"Dexter" Season 3 is not usually thought of as a fan favorite, but the season of the Skinner (Jesse Borrego) is a solid entry in the franchise and the first time Dexter explores taking on an accomplice. "About Last Night" begins the morning after he's shared his ritual by killing with Assistant District Attorney Miguel Prado (Jimmy Smits), the lonely Dexter relishing his newfound companionship. Unfortunately, this happiness is short-lived when Dexter realizes Miguel does not value Harry's Code. His new partner in crime has gone rogue by killing Ellen Wolf (Anne Ramsay), an attorney Miguel blames for letting criminals walk free. As he stares at the body of Wolf hidden underneath another grave — just as Dexter taught him — he realizes that he's created a monster.

This episode also puts Deb's new love interest in danger. Anton Briggs (David Ramsey) is a criminal informant and the odd couple has an antagonistic relationship before finally admitting their attraction to each other. After dating the unavailable Special Agent Frank Lundy (Keith Carradine) in Season 2 as well as a man who turns out to be the Ice Truck Killer in Season 1, she's understandably hesitant to open her heart to anyone new. Anton is the last person she expects to find love with, but the laid-back musician works his way into her heart. It's not until he's safely rescued from the deadly clutches of the Skinner that Deb realizes how much she's come to care for him.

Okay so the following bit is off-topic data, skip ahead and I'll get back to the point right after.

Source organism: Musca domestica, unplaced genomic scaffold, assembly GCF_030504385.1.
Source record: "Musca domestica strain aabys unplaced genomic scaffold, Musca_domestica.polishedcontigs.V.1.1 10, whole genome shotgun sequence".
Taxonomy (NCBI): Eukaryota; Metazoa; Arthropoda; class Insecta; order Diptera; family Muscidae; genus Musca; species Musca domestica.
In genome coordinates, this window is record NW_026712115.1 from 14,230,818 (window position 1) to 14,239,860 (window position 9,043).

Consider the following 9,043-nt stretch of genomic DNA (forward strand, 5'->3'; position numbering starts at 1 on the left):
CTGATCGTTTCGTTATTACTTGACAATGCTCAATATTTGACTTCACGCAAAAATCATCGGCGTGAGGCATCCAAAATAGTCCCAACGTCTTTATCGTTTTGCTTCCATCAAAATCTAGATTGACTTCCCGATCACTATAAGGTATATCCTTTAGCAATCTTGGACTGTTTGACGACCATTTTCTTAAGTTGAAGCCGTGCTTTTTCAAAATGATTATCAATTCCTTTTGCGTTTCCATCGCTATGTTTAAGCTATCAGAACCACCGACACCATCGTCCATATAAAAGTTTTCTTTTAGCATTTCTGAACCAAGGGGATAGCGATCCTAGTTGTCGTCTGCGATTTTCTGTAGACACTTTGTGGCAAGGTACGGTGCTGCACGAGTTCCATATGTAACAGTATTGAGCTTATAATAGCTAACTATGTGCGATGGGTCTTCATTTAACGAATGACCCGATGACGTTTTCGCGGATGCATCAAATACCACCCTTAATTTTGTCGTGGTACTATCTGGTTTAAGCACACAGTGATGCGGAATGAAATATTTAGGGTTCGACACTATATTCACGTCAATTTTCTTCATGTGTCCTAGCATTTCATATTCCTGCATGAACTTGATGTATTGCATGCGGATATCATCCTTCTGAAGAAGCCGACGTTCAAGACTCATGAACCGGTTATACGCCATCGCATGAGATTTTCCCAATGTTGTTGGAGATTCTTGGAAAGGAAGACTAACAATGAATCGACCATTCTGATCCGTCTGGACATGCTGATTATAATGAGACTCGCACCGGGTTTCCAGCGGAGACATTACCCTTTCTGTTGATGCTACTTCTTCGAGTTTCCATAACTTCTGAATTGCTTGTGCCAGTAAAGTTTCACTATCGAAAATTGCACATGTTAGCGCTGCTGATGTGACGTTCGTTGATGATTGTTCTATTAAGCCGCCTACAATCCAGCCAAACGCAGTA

Despite an infuriating finale and lackluster premise, Season 8 does have some bright spots. "Scar Tissue" includes a variety of subplots (Desmond Harrington's Quinn takes the sergeant's exam, Dexter goes out with his neighbor, and the Brain Surgeon emerges as the season's Big Bad), but these pale in comparison to the introduction of Vinca Masuka (C.S. Lee)'s daughter. Having donated sperm in college, the forensics specialist is shocked when a young woman who looks and acts surprisingly like him shows up at the lab looking for her long-lost father. After seven seasons of watching Vince say the most inappropriate things imaginable, it's exciting to watch him struggle through a fatherly role.

The episode's major draw is a revelation dating all the way back to Dexter's youth. Deb is being treated for PTSD by Dr. Vogel (Charlotte Rampling), the psychiatrist who treated Dexter as a child and helped develop Harry's Code, a system of rules allowing Dexter to channel his deadly urges. Through these informal sessions, Dexter learns that his father died by suicide after witnessing the results of his tutelage. Harry (James Remar) was horrified at the reality of what he'd been training Dexter to do and couldn't live with the guilt of creating a serial killer. Still wracked with guilt over killing Lieutenant Maria La Guerta (Lauren Velez), Deb remarks that her father only got it half-right and sends the car Dexter's driving careening into a lake. She ultimately ends up saving her brother, but this foreshadows the more satisfying ending to Dexter's saga that will conclude "Dexter: New Blood."